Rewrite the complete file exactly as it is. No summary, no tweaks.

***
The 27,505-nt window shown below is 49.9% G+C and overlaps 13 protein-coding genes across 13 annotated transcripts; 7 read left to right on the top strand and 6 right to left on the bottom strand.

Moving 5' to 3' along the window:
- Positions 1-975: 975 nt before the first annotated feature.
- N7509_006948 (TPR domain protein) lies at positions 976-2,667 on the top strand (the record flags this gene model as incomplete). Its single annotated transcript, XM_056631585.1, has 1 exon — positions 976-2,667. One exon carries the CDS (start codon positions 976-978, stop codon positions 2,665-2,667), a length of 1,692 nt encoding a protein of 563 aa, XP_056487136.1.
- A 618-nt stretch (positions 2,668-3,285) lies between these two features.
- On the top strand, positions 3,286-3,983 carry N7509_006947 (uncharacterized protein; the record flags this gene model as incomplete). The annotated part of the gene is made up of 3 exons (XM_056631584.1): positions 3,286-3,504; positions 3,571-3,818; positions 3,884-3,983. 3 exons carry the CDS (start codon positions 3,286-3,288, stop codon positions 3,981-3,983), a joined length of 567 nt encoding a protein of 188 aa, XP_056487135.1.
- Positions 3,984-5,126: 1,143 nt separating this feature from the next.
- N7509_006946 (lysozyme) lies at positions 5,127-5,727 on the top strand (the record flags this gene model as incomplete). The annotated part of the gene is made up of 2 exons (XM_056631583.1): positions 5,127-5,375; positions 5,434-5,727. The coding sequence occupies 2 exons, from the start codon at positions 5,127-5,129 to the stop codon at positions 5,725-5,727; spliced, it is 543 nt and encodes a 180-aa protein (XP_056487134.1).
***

The 27,505-nt window shown below is 49.9% G+C and overlaps 13 protein-coding genes across 13 annotated transcripts; 7 read left to right on the top strand and 6 right to left on the bottom strand.

Moving 5' to 3' along the window:
- Positions 1-975: 975 nt before the first annotated feature.
- N7509_006948 (TPR domain protein) lies at positions 976-2,667 on the top strand (the record flags this gene model as incomplete). Its single annotated transcript, XM_056631585.1, has 1 exon — positions 976-2,667. One exon carries the CDS (start codon positions 976-978, stop codon positions 2,665-2,667), a length of 1,692 nt encoding a protein of 563 aa, XP_056487136.1.
- A 618-nt stretch (positions 2,668-3,285) lies between these two features.
- On the top strand, positions 3,286-3,983 carry N7509_006947 (uncharacterized protein; the record flags this gene model as incomplete). The annotated part of the gene is made up of 3 exons (XM_056631584.1): positions 3,286-3,504; positions 3,571-3,818; positions 3,884-3,983. 3 exons carry the CDS (start codon positions 3,286-3,288, stop codon positions 3,981-3,983), a joined length of 567 nt encoding a protein of 188 aa, XP_056487135.1.
- Positions 3,984-5,126: 1,143 nt separating this feature from the next.
- N7509_006946 (lysozyme) lies at positions 5,127-5,727 on the top strand (the record flags this gene model as incomplete). The annotated part of the gene is made up of 2 exons (XM_056631583.1): positions 5,127-5,375; positions 5,434-5,727. The coding sequence occupies 2 exons, from the start codon at positions 5,127-5,129 to the stop codon at positions 5,725-5,727; spliced, it is 543 nt and encodes a 180-aa protein (XP_056487134.1).